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First Shakespeare Lesson

A Shakespeare Lesson for Students new to the Bard

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Guide note: Each month, our "Teaching Shakespeare" columnist writes about bringing Shakespeare to life in the classroom and drama studio. This month he shows you how to introduce the Bard in your first Shakespeare Lesson.

The First Shakespeare Lesson
by Duncan Fewins

It’s essential for teachers to make their first Shakespeare lesson practical, accessible and fun. However, there is no point “dumbing down” the workshop material by not tackling difficult concepts and language.

I always begin by focusing on the structure of Shakespeare’s writing and some of the key textual conventions. Rather than talking about these conventions, I get students on their feet straight away, before they have time to become nervous.

Workshop: The First Shakespeare Lesson

To introduce the students to the rhythm of Shakespeare’s verse, ask them to stamp out the following rhythm with their feet:

stamp-stamp / stamp-stamp / stamp-stamp / stamp-stamp / stamp-stamp

Then ask the students to stress the second beat in each pair, as follows:

Stamp-STAMP / stamp-STAMP / stamp-STAMP / stamp-STAMP / stamp-STAMP
Students can then say the following line from Twelfth Night as they stamp out the rhythm:
If MU / sic BE / the FOOD / of LOVE / play ON

They can obviously feel the rhythm of the line and the natural stresses, but what happens when they introduce Hamlet’s famous line?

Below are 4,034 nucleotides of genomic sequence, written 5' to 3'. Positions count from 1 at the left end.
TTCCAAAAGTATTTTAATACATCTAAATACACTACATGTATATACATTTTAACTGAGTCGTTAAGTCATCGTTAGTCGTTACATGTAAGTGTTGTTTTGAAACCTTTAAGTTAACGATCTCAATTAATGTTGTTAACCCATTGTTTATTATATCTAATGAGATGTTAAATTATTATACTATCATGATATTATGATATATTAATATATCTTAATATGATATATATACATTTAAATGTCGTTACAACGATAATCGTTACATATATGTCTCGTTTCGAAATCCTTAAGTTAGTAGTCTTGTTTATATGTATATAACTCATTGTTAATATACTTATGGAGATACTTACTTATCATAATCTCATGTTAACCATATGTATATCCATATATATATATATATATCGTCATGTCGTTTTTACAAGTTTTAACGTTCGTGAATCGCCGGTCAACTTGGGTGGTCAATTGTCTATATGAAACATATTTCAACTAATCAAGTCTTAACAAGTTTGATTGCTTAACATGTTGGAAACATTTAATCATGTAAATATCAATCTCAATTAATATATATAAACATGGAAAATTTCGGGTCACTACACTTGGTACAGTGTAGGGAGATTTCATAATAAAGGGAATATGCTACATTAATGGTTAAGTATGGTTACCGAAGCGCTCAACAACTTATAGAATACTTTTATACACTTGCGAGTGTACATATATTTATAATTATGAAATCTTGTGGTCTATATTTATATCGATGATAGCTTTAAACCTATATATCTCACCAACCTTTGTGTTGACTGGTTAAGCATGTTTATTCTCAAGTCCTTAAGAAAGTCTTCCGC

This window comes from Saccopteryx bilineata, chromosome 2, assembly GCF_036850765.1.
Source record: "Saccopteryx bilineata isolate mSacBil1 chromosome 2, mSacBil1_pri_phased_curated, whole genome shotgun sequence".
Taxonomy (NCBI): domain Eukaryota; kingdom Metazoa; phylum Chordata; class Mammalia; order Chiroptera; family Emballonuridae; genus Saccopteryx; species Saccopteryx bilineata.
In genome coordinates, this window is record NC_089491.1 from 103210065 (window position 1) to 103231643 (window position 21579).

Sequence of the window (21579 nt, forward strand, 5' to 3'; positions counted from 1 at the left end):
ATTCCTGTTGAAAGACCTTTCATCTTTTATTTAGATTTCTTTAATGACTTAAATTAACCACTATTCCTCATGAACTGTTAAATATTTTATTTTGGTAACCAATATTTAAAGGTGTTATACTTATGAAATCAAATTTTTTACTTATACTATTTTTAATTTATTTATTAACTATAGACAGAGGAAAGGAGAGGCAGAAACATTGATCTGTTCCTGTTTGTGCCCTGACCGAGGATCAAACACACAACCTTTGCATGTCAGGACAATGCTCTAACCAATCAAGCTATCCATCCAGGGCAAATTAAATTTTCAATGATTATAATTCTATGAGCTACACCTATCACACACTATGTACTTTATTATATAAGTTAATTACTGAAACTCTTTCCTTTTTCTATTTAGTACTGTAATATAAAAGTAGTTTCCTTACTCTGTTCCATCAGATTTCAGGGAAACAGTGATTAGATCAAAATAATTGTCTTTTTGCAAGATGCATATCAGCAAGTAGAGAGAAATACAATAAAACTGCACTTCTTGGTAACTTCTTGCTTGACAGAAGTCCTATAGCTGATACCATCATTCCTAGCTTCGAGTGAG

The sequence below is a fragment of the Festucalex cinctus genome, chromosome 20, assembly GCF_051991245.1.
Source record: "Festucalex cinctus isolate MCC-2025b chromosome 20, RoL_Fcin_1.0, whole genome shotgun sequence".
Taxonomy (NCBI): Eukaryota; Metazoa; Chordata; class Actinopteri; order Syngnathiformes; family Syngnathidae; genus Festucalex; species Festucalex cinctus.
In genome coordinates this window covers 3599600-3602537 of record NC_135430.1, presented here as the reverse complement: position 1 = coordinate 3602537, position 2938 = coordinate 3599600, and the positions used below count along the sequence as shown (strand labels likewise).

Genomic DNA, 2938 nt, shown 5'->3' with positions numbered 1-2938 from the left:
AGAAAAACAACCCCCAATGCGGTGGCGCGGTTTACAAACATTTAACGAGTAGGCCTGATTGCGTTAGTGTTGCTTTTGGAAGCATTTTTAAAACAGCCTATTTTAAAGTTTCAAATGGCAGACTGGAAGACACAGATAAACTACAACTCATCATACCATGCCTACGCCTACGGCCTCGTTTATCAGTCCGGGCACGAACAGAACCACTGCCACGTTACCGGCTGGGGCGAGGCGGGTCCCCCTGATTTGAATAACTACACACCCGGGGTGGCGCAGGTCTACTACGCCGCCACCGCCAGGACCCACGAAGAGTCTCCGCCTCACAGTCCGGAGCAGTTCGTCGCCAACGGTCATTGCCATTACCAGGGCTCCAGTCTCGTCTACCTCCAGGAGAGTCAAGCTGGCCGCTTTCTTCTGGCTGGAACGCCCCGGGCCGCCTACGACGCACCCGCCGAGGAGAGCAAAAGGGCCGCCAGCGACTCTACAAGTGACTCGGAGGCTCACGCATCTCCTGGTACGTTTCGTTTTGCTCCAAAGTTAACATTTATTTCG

To BE / or NOT / to BE / THAT is /the QUES / tion

What do they notice about the two lines? Does one flow more than the other? Although iambic pentameter is the underlining structure in Shakespeare’s verse, it is often deliberately disrupted by Shakespeare to create an effect. So, the spare syllable at the end of Hamlet’s soliloquy could suggest a hesitance in the character.

Progressing onto Text

The next section of the workshop requires copies of Jaques’ speech from Act Two, Scene Two of As You Like It: “All the world’s a stage and all the men and women merely players”

Start by asking the students to read the text aloud. As they walk around the room, they should familiarize themselves with the natural rhythm and stresses in the text. Gather the students’ thoughts on the verse structure. Is it regular? Why not? Why is the speech in verse?

Give the students five minutes to chose a fragment of the text and ask them to construct a mini-performance, ensuring that they pause or stop only when there is punctuation.

After watching the results, ask the students to perform the same chunk with the following instructions:

  1. Perform the speech with a chosen attitude (Boredom or Sarcasm for example)
  2. Make a definite physical change of direction at each comma, semi-colon or full stop
  3. Use strong gestures when performing

Watch and observe the difference between the first and second versions of the speeches. Why was the second more engaging and interesting?

Working on Prose

The final section of the workshop requires copies of the epilogue by Rosalind from the end of As you Like It.

Start by looking at the way the speech is presented on the page. What is the difference between this and the previous speech? The students will notice that the speech is presented in continuous prose and therefore has no set rhythm.

Again, ask the students to practice the speech aloud and perform a short section, focusing on the sound of the spoken word and the style of presentation. What do they notice about the difference between speaking in verse and prose? What are some of the practical differences from a performer’s perspective? Why might Shakespeare have written one speech in verse and another in prose within the same play?

Duncan Fewins is our regular “Teaching Shakespeare” columnist. If you would like to follow his monthly advice to teachers and students, please subscribe to our newsletter.

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